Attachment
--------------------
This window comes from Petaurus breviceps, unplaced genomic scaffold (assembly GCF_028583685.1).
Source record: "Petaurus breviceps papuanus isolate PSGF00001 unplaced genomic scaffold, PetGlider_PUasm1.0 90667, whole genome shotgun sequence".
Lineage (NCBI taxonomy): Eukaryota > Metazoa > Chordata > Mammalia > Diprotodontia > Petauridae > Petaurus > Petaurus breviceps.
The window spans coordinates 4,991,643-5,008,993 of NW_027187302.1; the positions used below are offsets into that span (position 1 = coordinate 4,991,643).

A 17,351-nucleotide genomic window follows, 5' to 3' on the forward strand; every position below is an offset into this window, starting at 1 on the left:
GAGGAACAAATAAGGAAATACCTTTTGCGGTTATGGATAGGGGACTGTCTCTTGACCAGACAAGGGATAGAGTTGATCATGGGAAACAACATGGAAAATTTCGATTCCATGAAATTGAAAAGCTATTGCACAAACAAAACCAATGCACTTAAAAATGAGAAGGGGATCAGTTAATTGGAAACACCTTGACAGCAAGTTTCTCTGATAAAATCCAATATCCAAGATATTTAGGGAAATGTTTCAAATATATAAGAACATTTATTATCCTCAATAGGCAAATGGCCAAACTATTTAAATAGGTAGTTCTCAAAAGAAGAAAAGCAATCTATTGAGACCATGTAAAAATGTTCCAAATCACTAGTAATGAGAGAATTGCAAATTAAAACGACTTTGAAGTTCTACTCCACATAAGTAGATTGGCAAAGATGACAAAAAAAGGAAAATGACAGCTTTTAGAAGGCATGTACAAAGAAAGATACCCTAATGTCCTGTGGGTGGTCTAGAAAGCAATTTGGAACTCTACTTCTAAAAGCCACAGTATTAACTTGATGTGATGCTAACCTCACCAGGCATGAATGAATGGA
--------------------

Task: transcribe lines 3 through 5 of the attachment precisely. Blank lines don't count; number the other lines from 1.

Lineage (NCBI taxonomy): Eukaryota > Metazoa > Chordata > Mammalia > Diprotodontia > Petauridae > Petaurus > Petaurus breviceps.
The window spans coordinates 4,991,643-5,008,993 of NW_027187302.1; the positions used below are offsets into that span (position 1 = coordinate 4,991,643).

A 17,351-nucleotide genomic window follows, 5' to 3' on the forward strand; every position below is an offset into this window, starting at 1 on the left: